Best practice for documenting raw data in a package?


#1

via Jakub Nowosad on twitter

Thoughts community?


#2

I think it’s pretty safe to say that “best practice” for documenting data is to use something machine-readable and not something that isn’t a plain text format. What do others things about this statement?

Now, what that that machine-readable thing is and where it goes is a great space for discussion…

I would recommend that raw data be documented using the EML package. This package produces machine-readable XML metadata all from within R according to the Ecological Metadata Language XML schema which is in wide use around the world. There are many other XML metadata formats which would be reasonable to use but having the EML R package lets us stay within the R ecosystem which I think is a benefit. And EML is a really powerful and flexible metadata schema.

As for the how, I think it makes sense that one EML XML file would be produced for each dataset included in your package and I guess a good place would be right next to the data file(s) inside the package.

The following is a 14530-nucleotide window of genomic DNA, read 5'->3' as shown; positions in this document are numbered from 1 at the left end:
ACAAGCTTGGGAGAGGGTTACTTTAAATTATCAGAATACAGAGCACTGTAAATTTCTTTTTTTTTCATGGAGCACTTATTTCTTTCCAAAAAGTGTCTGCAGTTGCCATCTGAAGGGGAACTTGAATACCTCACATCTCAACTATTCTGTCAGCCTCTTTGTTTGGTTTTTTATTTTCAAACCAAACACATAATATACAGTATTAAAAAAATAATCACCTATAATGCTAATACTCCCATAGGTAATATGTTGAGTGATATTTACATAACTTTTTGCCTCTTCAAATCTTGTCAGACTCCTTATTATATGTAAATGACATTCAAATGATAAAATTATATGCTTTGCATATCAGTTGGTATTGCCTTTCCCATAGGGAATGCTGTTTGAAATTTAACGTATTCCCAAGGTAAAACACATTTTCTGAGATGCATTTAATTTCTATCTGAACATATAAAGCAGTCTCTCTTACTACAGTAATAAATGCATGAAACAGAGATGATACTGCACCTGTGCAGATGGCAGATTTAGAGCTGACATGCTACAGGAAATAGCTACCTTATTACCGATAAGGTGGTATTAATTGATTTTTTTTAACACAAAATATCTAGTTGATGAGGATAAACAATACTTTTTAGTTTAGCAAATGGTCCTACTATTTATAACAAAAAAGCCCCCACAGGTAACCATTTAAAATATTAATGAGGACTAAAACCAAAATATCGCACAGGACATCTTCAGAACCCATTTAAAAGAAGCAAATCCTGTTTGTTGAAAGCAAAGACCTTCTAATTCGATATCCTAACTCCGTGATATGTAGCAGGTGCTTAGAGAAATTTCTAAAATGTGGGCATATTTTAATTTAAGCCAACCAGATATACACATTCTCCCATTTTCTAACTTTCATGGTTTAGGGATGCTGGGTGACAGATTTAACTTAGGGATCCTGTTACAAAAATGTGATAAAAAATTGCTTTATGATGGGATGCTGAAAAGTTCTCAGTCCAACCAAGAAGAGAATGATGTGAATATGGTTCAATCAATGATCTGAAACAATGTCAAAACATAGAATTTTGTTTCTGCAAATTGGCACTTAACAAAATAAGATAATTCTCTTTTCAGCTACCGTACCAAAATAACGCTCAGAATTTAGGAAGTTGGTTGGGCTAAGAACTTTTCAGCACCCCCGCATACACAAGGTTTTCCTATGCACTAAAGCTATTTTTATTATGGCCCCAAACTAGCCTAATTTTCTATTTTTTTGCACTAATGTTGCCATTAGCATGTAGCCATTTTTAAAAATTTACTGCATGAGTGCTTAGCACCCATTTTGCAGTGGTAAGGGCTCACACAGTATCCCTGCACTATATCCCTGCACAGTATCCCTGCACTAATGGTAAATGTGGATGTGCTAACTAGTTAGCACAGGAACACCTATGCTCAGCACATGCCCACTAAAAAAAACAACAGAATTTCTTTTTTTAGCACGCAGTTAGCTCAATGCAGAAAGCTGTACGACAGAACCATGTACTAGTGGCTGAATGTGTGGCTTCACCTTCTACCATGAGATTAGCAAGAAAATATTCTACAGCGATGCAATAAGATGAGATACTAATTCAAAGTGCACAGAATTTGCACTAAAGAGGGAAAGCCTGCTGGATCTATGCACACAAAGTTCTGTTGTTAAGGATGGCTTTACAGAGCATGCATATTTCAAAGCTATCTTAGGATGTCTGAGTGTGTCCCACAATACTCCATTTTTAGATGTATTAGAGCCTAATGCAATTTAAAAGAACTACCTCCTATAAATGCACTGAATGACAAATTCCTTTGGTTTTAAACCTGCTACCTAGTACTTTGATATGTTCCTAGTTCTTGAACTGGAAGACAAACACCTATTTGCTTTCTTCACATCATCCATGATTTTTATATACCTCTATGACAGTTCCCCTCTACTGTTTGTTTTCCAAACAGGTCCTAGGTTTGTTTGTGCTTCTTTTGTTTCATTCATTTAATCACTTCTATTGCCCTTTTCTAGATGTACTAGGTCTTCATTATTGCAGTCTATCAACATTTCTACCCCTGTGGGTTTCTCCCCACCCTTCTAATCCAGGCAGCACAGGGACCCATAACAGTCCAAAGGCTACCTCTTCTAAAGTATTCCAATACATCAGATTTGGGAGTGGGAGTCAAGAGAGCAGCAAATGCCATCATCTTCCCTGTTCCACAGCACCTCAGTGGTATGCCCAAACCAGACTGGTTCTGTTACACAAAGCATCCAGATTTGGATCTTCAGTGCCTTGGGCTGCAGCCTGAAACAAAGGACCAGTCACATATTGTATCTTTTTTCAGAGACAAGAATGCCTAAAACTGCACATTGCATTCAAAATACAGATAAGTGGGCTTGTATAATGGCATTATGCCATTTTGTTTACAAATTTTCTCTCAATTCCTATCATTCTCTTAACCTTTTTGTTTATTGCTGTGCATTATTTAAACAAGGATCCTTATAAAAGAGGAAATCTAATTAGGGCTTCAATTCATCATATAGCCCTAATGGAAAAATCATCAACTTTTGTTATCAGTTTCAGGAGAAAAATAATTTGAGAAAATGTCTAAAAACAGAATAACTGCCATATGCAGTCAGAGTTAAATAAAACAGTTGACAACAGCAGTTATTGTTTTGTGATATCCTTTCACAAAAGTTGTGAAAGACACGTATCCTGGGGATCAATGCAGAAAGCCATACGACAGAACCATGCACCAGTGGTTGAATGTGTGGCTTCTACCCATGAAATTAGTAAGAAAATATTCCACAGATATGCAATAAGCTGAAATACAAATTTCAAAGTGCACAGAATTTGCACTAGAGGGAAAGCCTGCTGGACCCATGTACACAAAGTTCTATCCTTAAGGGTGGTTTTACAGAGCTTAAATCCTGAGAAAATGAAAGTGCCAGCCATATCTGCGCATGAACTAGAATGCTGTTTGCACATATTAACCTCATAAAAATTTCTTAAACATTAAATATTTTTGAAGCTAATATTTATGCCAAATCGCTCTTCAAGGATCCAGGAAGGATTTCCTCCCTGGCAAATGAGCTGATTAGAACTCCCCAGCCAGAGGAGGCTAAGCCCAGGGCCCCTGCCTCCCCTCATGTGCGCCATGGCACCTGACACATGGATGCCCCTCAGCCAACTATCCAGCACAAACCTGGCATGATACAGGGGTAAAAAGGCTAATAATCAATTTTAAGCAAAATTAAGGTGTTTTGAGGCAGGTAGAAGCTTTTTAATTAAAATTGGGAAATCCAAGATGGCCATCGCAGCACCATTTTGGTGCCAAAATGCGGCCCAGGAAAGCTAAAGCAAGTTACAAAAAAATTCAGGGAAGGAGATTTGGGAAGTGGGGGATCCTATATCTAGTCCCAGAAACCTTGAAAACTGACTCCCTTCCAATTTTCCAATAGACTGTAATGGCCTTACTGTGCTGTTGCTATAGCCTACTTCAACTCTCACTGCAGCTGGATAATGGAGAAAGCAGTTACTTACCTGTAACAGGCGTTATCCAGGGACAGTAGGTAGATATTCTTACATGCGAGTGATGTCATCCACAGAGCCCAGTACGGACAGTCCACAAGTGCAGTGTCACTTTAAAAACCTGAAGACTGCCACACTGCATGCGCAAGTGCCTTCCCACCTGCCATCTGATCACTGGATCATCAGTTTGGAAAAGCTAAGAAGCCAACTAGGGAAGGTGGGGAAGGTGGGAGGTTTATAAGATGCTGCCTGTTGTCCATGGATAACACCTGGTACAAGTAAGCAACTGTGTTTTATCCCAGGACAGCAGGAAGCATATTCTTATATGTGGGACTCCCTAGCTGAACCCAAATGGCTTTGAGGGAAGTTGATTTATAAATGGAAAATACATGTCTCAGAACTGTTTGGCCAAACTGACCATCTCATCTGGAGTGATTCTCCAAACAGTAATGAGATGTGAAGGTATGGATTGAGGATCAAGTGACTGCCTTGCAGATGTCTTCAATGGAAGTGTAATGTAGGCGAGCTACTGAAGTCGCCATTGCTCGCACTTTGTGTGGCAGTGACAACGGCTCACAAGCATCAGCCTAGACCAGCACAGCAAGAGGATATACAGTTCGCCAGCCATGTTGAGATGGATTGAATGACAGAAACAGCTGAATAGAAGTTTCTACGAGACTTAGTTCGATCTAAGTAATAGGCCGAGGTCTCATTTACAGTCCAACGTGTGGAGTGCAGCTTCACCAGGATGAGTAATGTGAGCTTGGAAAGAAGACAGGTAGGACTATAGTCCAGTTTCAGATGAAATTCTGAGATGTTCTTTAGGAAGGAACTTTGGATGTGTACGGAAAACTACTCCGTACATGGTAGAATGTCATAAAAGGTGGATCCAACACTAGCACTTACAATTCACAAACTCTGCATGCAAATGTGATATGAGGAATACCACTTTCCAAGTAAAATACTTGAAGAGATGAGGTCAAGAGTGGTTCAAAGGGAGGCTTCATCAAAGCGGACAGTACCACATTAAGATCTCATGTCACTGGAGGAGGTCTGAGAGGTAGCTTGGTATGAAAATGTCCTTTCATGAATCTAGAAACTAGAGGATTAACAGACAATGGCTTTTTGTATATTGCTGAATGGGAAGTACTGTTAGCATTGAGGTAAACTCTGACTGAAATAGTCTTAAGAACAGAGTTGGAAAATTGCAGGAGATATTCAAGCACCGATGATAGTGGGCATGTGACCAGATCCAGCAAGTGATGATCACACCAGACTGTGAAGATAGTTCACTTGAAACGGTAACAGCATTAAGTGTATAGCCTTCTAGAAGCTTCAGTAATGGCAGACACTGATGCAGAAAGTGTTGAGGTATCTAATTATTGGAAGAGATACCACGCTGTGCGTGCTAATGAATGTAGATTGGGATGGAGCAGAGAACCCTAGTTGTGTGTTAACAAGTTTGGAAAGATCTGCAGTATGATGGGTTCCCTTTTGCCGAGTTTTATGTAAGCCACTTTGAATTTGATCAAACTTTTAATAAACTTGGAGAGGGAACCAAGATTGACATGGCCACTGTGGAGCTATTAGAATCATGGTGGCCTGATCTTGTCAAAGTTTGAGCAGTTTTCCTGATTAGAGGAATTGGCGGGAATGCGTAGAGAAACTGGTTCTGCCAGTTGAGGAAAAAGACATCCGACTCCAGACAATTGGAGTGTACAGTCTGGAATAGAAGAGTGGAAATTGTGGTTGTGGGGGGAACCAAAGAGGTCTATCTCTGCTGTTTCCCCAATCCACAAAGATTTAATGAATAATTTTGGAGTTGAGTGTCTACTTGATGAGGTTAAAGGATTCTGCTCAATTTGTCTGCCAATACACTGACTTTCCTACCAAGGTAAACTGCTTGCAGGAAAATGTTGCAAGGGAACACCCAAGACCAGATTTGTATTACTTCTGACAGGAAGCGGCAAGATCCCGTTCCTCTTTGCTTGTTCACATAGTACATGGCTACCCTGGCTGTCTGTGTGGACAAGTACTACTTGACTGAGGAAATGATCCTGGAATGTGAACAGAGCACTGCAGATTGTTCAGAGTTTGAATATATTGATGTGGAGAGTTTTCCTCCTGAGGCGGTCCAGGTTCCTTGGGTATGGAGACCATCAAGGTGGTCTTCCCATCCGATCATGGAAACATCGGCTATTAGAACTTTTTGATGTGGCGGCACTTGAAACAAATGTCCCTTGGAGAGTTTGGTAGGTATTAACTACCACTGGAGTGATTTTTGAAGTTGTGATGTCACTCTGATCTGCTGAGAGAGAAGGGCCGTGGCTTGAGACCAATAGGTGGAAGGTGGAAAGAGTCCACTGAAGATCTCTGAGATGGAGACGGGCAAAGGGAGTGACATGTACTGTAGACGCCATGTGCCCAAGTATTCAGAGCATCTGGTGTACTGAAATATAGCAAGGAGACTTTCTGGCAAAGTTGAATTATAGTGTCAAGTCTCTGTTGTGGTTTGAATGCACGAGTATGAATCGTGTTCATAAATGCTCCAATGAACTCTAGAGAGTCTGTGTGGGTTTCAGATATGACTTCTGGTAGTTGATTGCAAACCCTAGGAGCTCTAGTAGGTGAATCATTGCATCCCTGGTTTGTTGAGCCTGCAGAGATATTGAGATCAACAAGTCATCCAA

I’m sorta steeped in this world and I’m hoping others will have some quite different ideas about how to do this.


#3

At OS Codefest, @sckott, I, and others planned the ROpensci datapack package to be a container for data in R that would include documentation in multiple formats. We also planned to make those data easily loadable in R using lazy-loading, but that work has yet to be done – see https://github.com/ropensci/datapack/issues/2 for some use cases that people were thinking of. I’m totally with Bryce on the EML path being a good one, but I also think it would be good to be able to associate any metadata document with the data files, which is what datapack allows. See https://github.com/ropensci/datapack. I’d love to get the lazy loading feature working.